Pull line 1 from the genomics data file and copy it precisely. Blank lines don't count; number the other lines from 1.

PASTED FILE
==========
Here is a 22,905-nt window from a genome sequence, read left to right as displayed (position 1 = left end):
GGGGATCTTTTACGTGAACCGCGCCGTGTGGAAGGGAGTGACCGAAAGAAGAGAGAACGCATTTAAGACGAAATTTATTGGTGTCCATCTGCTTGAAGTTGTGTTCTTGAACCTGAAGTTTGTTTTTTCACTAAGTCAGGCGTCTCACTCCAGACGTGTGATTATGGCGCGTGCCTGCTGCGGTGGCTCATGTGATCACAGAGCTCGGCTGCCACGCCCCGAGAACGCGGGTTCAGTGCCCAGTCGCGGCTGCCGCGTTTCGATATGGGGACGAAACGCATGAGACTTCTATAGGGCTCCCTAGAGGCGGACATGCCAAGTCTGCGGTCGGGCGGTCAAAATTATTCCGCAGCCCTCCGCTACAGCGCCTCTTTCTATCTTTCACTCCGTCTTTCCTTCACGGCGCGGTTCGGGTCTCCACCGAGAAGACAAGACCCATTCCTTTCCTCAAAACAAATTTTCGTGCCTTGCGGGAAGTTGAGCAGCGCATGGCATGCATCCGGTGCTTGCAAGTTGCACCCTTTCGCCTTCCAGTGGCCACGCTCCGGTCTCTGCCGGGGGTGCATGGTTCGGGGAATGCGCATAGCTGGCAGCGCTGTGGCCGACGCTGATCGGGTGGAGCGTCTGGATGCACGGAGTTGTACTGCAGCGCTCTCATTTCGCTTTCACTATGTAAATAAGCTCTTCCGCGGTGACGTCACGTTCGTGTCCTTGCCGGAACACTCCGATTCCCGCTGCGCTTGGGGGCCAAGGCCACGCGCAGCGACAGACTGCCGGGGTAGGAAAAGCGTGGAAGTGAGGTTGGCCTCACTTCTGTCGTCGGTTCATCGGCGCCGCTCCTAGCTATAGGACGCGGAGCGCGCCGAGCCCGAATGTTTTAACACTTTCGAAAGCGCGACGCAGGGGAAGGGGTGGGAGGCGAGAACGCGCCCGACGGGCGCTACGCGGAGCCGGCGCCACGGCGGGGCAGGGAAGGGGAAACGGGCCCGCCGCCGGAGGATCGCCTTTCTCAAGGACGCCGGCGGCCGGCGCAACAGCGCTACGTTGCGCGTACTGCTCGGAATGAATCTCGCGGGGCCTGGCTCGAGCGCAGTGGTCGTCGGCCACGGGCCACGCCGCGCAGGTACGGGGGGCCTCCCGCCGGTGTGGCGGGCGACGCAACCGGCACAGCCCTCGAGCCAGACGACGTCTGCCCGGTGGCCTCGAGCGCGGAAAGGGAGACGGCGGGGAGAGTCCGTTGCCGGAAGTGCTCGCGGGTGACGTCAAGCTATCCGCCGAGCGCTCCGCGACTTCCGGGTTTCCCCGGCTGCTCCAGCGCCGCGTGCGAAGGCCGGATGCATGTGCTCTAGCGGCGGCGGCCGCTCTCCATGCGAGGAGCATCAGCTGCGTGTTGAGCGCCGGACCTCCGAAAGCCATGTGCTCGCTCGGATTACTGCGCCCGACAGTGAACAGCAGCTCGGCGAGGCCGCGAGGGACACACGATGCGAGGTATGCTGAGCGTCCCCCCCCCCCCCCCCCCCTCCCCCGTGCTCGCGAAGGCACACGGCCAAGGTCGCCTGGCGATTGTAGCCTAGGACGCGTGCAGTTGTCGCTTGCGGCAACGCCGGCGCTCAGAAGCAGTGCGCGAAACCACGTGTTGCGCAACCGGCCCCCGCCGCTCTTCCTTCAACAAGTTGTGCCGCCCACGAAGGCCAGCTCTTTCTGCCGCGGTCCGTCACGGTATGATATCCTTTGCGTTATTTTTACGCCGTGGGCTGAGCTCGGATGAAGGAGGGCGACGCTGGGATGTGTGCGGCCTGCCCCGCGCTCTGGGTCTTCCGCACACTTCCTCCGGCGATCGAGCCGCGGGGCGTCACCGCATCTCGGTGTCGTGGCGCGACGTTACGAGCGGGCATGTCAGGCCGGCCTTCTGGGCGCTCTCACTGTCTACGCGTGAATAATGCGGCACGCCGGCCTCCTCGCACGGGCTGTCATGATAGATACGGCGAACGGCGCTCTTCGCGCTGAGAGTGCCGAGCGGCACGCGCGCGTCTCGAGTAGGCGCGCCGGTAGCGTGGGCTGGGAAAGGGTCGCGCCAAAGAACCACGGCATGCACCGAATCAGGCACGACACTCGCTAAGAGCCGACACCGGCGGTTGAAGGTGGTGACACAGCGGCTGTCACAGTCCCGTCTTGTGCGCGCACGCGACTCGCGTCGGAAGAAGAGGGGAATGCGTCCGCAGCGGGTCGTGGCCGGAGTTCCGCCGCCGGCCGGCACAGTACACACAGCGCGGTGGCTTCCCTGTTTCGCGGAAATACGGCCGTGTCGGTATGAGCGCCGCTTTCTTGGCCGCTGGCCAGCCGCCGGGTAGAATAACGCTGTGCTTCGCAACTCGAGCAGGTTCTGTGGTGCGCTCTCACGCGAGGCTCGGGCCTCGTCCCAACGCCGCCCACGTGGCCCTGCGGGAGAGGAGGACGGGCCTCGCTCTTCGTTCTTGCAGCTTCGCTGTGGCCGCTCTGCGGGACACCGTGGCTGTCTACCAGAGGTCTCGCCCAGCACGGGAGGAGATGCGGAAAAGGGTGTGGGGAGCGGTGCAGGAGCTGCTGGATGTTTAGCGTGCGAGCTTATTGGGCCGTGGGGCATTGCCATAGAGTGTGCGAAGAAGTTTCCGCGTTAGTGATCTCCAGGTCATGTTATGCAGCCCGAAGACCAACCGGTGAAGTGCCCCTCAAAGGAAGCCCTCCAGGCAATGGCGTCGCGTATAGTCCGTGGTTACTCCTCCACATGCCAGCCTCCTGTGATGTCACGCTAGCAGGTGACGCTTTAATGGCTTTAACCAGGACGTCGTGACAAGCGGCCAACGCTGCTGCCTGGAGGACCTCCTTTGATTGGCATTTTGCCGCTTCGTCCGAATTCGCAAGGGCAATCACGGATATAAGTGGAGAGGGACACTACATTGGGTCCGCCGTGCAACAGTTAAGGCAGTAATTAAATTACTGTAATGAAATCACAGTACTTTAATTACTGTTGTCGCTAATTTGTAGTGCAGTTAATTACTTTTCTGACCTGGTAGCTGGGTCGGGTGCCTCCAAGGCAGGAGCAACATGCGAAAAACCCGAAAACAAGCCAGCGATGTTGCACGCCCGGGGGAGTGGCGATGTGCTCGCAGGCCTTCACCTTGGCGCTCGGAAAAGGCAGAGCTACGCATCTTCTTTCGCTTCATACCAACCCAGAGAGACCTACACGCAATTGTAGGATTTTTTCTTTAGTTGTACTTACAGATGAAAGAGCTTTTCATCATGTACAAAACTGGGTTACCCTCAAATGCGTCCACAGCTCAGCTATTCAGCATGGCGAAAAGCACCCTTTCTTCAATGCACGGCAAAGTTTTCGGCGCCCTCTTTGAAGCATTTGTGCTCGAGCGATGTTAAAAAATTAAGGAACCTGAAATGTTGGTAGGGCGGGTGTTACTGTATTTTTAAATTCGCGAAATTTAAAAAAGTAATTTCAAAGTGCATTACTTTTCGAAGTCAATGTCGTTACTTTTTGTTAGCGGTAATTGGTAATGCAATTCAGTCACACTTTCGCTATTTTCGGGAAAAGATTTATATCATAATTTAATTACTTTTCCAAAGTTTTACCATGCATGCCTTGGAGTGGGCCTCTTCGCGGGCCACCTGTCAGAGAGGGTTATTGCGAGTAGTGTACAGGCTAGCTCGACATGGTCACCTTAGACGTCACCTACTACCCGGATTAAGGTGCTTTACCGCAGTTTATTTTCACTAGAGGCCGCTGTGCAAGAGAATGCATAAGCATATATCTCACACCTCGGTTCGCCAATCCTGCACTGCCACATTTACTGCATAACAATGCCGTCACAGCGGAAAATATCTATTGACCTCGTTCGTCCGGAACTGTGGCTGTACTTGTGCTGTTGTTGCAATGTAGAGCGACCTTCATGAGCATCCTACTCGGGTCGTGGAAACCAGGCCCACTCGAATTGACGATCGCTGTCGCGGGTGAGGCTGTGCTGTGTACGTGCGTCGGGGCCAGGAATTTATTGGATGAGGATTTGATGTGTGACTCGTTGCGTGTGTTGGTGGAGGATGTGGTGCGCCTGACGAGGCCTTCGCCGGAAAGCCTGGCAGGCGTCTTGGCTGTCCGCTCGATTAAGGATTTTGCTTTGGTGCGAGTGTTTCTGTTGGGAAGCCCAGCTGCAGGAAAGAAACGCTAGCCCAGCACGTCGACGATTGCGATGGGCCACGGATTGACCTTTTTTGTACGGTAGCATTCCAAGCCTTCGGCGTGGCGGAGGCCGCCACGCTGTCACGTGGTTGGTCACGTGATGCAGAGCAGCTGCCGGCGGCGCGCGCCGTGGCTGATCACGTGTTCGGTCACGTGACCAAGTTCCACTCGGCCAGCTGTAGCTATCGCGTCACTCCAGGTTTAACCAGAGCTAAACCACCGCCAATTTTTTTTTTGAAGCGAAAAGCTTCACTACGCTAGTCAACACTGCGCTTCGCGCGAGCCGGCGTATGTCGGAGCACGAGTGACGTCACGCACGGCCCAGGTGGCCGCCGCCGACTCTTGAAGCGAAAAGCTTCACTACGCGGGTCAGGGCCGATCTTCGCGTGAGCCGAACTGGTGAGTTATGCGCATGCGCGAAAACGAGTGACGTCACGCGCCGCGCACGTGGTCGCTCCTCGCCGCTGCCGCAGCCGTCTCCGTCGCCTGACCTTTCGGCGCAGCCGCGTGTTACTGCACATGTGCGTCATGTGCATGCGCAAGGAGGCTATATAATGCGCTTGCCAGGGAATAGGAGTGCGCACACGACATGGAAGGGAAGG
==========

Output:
Here is a 22,905-nt window from a genome sequence, read left to right as displayed (position 1 = left end):